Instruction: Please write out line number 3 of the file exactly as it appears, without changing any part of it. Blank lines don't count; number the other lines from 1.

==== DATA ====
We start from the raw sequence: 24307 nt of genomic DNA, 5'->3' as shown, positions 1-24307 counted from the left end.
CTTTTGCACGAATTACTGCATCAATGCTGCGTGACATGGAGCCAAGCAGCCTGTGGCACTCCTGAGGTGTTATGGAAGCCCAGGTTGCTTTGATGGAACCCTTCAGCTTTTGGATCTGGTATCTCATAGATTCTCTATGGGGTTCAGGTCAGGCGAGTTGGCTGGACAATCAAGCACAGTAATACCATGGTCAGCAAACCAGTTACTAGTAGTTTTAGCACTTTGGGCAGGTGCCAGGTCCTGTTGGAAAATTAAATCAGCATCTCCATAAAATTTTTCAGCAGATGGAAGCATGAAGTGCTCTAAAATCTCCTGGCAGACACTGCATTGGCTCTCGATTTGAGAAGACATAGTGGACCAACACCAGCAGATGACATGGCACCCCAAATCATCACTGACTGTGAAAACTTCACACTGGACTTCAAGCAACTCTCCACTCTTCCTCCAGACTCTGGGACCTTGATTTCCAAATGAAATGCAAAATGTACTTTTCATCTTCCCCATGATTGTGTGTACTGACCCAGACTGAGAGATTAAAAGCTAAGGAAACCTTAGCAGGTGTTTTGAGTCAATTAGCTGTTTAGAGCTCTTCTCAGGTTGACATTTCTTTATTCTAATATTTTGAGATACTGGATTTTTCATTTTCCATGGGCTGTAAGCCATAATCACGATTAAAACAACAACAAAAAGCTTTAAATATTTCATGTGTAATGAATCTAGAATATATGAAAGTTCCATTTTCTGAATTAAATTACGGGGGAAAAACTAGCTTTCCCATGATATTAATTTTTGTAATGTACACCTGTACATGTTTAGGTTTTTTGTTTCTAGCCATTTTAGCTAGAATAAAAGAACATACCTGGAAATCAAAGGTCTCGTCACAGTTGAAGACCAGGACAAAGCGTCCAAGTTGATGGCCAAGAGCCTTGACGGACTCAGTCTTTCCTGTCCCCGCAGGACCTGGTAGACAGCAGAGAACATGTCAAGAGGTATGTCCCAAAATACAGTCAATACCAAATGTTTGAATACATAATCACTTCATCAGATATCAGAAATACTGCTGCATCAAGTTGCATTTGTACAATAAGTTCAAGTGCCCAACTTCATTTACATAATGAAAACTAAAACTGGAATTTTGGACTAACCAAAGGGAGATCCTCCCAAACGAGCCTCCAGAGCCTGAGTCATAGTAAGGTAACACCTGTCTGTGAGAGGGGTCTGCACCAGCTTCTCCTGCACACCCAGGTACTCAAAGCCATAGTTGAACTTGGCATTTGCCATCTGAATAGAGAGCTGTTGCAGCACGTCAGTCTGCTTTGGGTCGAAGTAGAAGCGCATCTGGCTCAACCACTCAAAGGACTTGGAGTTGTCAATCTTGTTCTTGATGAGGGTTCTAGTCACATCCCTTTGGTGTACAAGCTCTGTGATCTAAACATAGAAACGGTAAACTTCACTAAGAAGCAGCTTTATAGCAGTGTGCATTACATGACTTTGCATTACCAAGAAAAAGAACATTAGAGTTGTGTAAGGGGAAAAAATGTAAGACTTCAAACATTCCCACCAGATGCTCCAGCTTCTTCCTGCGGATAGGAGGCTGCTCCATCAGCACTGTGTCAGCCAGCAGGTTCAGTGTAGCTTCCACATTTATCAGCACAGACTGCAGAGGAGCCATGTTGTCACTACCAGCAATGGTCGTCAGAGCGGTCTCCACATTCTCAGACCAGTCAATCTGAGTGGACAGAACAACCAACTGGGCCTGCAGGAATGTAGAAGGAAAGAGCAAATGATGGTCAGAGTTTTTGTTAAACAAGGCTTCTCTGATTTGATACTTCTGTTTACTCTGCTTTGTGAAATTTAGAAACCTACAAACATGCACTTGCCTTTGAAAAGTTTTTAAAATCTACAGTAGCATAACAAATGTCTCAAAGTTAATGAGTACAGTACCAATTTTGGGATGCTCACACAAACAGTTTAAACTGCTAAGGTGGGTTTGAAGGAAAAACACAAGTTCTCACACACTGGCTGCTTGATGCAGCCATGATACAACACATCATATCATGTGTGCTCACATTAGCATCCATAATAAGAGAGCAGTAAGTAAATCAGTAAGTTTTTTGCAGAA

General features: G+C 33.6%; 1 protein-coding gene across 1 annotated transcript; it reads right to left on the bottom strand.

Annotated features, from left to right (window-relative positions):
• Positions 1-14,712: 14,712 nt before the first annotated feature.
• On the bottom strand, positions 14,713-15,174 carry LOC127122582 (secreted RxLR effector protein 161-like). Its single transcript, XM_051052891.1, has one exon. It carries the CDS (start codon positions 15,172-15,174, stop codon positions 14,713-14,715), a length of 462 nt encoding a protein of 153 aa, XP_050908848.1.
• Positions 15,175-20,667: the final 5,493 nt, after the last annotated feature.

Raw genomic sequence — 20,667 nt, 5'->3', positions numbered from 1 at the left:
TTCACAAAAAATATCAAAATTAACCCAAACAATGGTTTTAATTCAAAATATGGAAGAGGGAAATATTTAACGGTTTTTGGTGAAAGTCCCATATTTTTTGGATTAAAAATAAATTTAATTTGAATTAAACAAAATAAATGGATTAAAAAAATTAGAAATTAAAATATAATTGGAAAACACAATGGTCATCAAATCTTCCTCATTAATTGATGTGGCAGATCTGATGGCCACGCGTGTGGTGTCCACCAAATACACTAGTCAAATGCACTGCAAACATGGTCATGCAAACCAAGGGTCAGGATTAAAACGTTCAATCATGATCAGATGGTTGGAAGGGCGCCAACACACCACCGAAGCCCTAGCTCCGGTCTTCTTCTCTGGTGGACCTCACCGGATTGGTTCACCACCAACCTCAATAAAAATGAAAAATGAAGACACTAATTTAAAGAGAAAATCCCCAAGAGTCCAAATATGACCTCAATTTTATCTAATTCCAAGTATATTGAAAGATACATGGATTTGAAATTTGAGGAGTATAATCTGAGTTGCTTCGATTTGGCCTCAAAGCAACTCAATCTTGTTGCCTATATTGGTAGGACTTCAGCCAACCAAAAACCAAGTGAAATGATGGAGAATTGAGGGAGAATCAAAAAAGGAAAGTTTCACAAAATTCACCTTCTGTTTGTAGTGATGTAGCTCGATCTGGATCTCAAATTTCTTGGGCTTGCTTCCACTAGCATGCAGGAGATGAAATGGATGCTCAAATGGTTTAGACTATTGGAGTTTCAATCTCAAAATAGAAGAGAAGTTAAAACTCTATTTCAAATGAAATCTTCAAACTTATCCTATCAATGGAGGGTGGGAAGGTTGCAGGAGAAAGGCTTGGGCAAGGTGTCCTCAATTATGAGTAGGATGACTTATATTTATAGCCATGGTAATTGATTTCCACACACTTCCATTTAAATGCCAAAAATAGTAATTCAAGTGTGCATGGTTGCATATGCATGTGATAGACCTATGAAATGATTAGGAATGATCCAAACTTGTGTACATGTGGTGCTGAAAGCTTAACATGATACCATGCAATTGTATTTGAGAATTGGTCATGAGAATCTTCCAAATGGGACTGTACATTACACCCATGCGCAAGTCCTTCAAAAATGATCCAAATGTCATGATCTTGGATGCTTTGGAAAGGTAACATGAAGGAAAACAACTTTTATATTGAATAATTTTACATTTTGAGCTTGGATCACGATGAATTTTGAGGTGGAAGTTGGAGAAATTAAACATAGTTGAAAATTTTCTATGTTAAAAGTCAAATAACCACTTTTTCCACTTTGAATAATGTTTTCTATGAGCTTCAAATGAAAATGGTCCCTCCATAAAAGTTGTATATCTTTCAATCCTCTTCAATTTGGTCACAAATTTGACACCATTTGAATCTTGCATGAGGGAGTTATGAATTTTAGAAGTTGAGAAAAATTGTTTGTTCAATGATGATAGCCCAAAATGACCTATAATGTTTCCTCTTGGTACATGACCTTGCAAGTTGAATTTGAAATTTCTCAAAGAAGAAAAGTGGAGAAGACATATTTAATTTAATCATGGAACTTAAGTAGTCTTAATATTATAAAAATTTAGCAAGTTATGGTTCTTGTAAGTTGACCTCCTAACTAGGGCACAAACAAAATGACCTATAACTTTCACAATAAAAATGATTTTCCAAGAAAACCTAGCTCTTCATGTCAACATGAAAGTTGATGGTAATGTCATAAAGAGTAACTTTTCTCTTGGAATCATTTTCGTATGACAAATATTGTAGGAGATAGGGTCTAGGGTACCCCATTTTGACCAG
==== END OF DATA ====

General features: G+C 33.6%; 1 protein-coding gene across 1 annotated transcript; it reads right to left on the bottom strand.